Rubbing shoulders with the stars during SXSW
Michael Barnes, Out & About
I can retire now. Matthew McConaughey recognized me. From a distance.
He graciously called me over and introduced me to his fiancée, the tall, stunning Camila Alves. McConaughey looked as subdued hanging with Richard Linklater, Danny Trejo and Robert Rodriguez as he did from the stage earlier during the Texas Film Hall of Fame Awards ceremony at ACL Live.
I can't figure where the movie star knows me from, except perhaps from the other side of a velvet rope during a red carpet moment. Generally speaking, reporters stick behind their notebooks, digital recorders and cameras at such glam fests. Nobody was ever tempted to link to an image of an "awesomely buff social columnist."
New Austin celebs such as Meat Loaf and Robert Plant spread out over ACL Live's three tiers, diminishing the affair's vertical social stratification. In fact, many of the boldface Austin movie gang gravitated to Tier 2, while the Hall of Fame awardees sat with the monied donors around tables on Tier 1.
Some of the liveliest social action, however, popped up on Tier 3, where members of the film guilds gathered, often noisily during long speeches, around the lobby bar. Public displays of affection seem required at such affairs. The waving, embracing and air-kissing all felt at one with Austin's closest annual brush with Hollywood glamour, only more genuine.
As we've often said, Austin's glamour is its own. And many of the high-wattage guests — such as the still-gorgeous Angie Dickinson — said as much. "My God, you know how to have a party," the 80-year-old star of "Rio Bravo" remarked.
This is how inept I really am: A man brushes by me. I notice his black sports cap and lightly grizzled features. After greeting some guests, he stares intently ahead. Eventually I snap. It was Leonardo DiCaprio. Despite the fact that Tobey Maguire, Lukas Haas, DJ Spooky and others have been standing around chatting with the rest of us for some time now, DiCaprio is understandably the marquee name at this Mobli 2.0 affair during South by Southwest.
All through this party at Kenichi sushi restaurant on West Fifth Street, Emily Haas acted as the den mother, gathering up the celebrated buddies, introducing them to Austinites. Lukas Haas' mom, a former operatic soprano with a brood of talented offspring, deserves as much attention as the more famous boys.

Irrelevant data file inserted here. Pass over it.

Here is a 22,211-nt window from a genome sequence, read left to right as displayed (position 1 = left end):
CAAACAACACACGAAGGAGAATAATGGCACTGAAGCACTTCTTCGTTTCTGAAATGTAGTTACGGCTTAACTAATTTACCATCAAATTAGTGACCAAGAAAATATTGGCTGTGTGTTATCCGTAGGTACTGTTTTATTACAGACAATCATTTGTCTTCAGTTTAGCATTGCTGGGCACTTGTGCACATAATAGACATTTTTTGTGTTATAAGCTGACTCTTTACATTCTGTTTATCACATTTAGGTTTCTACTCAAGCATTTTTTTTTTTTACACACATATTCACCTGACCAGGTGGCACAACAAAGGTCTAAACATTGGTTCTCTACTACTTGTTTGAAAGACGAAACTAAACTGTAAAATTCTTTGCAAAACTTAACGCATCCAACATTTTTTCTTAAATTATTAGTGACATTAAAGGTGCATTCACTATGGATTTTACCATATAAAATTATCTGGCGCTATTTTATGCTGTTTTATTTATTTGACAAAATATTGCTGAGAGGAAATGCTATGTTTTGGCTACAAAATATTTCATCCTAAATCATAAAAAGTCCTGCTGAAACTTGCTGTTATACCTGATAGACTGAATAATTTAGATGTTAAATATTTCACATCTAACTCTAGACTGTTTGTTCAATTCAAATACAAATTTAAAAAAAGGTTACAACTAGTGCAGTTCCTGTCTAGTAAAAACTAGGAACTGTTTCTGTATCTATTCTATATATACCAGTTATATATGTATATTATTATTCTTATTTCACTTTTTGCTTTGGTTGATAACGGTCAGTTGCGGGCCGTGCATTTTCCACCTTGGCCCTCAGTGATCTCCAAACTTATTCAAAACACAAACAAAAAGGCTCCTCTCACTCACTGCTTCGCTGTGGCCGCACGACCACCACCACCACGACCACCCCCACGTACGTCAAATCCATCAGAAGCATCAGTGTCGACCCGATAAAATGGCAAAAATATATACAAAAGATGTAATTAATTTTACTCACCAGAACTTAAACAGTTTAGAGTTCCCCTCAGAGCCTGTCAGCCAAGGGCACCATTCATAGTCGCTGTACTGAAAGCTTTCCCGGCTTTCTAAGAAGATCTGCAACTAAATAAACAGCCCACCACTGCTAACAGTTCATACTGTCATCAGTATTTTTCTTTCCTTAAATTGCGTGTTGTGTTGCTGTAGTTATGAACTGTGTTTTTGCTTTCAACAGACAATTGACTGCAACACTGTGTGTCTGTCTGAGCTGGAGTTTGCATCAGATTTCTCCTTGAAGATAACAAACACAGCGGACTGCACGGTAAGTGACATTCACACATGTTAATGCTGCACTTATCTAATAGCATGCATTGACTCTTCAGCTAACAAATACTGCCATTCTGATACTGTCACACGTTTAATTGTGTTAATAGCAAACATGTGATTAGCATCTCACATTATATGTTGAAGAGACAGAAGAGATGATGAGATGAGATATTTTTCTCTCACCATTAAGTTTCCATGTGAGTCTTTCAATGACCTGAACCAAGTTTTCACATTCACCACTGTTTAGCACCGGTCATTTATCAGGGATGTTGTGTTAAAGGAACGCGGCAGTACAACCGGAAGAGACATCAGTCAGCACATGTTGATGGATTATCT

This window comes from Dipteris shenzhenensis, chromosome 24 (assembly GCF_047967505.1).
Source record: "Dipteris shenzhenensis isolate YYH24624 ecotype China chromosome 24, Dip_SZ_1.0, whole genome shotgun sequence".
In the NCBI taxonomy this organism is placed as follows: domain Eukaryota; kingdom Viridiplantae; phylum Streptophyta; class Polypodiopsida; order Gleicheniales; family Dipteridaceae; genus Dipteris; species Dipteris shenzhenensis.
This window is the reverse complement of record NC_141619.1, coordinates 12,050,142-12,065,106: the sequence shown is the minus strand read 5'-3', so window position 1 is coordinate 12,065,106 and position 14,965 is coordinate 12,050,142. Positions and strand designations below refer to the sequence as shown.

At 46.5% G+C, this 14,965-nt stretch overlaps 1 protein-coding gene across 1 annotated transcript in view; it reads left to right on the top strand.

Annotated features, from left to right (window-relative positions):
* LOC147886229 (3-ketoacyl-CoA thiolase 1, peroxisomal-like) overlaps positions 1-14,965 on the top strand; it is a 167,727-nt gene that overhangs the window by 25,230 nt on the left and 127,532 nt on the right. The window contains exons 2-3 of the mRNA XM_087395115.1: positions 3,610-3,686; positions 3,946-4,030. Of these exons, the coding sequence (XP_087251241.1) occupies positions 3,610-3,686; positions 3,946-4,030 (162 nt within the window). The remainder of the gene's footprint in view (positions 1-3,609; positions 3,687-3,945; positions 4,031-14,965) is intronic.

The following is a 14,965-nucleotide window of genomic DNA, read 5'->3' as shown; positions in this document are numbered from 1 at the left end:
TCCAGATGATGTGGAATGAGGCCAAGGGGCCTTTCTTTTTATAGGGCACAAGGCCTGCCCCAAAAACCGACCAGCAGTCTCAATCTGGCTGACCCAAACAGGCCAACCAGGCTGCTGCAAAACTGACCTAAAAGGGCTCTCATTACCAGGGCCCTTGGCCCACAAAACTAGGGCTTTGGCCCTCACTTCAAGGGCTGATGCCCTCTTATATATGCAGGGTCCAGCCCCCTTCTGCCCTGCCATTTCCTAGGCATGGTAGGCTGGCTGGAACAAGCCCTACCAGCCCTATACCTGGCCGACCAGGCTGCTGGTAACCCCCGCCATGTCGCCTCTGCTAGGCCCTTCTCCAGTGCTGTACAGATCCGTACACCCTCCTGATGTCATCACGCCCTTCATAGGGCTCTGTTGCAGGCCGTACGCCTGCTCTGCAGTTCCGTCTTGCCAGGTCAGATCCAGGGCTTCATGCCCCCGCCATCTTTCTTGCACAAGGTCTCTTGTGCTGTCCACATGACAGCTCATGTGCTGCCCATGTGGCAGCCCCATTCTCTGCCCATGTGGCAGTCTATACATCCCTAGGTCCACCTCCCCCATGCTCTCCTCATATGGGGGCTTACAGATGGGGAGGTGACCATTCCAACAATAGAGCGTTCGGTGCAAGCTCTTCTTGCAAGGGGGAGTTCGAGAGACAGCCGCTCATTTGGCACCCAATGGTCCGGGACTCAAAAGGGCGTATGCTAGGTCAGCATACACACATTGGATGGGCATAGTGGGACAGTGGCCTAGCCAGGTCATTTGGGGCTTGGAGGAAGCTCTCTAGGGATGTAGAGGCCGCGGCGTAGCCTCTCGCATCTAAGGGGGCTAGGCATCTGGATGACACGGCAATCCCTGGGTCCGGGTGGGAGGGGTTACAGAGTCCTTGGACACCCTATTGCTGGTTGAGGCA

‘I came to meet people anyway," admits New York's Harrison Wise, founder of Wise PR. Waiting in an unprecedented line for two hours to register for South by Southwest, Wise did the right thing. He befriended his fellow festival-goers. People paired up. In front of me, as the line stretched from the south end of the Austin Convention Center to the north, then around the corner to the east end and back again, were Toronto's Ben Feist, group technology director for Taxi Canada Inc., and Washington, D.C.'s Ryan Geiger of Orphan Gray.
"There's always two or three people at SXSW whose passion for something new really makes it worthwhile," Feist says.
"You can glimpse what's just around the corner," Geiger says. Behind me stood Austin's Michael Herst of EA Sports and Wise. "Much of the talk related to how SXSW could avoid such a crushing wait — no matter that I enjoyed every minute. Air travel delays, cold, drenching rain and record attendance combined to force some attendees to miss their panels and movies Friday afternoon.
Favorite sighting: Two young men reading fat books as they trudged along. Print is not dead.
Contact Michael Barnes at firstname.lastname@example.org